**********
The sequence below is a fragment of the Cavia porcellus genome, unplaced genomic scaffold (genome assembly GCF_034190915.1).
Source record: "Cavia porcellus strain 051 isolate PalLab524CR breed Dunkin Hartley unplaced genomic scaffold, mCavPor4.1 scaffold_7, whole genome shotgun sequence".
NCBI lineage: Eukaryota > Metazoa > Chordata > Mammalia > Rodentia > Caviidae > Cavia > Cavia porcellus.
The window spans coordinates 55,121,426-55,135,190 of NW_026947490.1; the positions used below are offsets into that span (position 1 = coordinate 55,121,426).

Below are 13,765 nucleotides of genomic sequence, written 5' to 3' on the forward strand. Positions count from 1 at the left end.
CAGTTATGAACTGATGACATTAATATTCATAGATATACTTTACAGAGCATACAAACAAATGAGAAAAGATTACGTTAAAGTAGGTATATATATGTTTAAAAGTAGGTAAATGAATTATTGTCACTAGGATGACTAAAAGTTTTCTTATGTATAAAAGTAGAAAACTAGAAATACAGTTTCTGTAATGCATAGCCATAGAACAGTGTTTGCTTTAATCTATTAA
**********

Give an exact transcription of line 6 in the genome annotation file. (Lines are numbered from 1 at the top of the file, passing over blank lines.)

CAGTTATGAACTGATGACATTAATATTCATAGATATACTTTACAGAGCATACAAACAAATGAGAAAAGATTACGTTAAAGTAGGTATATATATGTTTAAAAGTAGGTAAATGAATTATTGTCACTAGGATGACTAAAAGTTTTCTTATGTATAAAAGTAGAAAACTAGAAATACAGTTTCTGTAATGCATAGCCATAGAACAGTGTTTGCTTTAATCTATTAA